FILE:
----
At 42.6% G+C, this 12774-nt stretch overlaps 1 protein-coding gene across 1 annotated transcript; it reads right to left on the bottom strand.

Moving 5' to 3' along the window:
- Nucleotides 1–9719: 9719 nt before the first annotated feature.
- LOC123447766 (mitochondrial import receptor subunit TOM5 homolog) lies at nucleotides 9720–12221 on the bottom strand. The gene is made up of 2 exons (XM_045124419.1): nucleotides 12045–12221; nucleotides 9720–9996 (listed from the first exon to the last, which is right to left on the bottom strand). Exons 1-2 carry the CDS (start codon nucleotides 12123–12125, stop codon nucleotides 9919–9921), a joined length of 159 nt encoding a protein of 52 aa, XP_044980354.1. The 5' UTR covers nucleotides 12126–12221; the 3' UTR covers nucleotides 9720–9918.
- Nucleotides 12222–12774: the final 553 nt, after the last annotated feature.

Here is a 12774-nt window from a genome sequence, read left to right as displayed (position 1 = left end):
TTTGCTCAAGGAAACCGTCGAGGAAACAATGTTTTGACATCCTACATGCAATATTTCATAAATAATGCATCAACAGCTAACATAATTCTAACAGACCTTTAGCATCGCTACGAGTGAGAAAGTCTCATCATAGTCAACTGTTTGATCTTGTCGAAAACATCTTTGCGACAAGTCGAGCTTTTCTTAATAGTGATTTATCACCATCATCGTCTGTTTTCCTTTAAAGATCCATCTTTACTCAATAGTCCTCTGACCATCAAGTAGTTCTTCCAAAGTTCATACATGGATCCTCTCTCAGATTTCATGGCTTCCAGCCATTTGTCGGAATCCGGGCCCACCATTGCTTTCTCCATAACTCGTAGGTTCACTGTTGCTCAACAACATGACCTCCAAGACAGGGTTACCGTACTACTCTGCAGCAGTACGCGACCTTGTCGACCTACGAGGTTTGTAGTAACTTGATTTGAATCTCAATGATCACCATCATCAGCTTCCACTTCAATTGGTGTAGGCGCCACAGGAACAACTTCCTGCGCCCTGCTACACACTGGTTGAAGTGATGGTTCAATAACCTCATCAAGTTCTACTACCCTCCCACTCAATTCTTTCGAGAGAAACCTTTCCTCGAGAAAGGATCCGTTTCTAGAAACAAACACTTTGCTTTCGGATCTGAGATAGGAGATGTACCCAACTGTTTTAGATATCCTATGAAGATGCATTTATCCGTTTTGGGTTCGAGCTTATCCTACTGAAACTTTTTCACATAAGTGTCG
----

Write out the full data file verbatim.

At 42.6% G+C, this 12774-nt stretch overlaps 1 protein-coding gene across 1 annotated transcript; it reads right to left on the bottom strand.

Moving 5' to 3' along the window:
- Nucleotides 1–9719: 9719 nt before the first annotated feature.
- LOC123447766 (mitochondrial import receptor subunit TOM5 homolog) lies at nucleotides 9720–12221 on the bottom strand. The gene is made up of 2 exons (XM_045124419.1): nucleotides 12045–12221; nucleotides 9720–9996 (listed from the first exon to the last, which is right to left on the bottom strand). Exons 1-2 carry the CDS (start codon nucleotides 12123–12125, stop codon nucleotides 9919–9921), a joined length of 159 nt encoding a protein of 52 aa, XP_044980354.1. The 5' UTR covers nucleotides 12126–12221; the 3' UTR covers nucleotides 9720–9918.
- Nucleotides 12222–12774: the final 553 nt, after the last annotated feature.

Here is a 12774-nt window from a genome sequence, read left to right as displayed (position 1 = left end):
TTTGCTCAAGGAAACCGTCGAGGAAACAATGTTTTGACATCCTACATGCAATATTTCATAAATAATGCATCAACAGCTAACATAATTCTAACAGACCTTTAGCATCGCTACGAGTGAGAAAGTCTCATCATAGTCAACTGTTTGATCTTGTCGAAAACATCTTTGCGACAAGTCGAGCTTTTCTTAATAGTGATTTATCACCATCATCGTCTGTTTTCCTTTAAAGATCCATCTTTACTCAATAGTCCTCTGACCATCAAGTAGTTCTTCCAAAGTTCATACATGGATCCTCTCTCAGATTTCATGGCTTCCAGCCATTTGTCGGAATCCGGGCCCACCATTGCTTTCTCCATAACTCGTAGGTTCACTGTTGCTCAACAACATGACCTCCAAGACAGGGTTACCGTACTACTCTGCAGCAGTACGCGACCTTGTCGACCTACGAGGTTTGTAGTAACTTGATTTGAATCTCAATGATCACCATCATCAGCTTCCACTTCAATTGGTGTAGGCGCCACAGGAACAACTTCCTGCGCCCTGCTACACACTGGTTGAAGTGATGGTTCAATAACCTCATCAAGTTCTACTACCCTCCCACTCAATTCTTTCGAGAGAAACCTTTCCTCGAGAAAGGATCCGTTTCTAGAAACAAACACTTTGCTTTCGGATCTGAGATAGGAGATGTACCCAACTGTTTTAGATATCCTATGAAGATGCATTTATCCGTTTTGGGTTCGAGCTTATCCTACTGAAACTTTTTCACATAAGTGTCG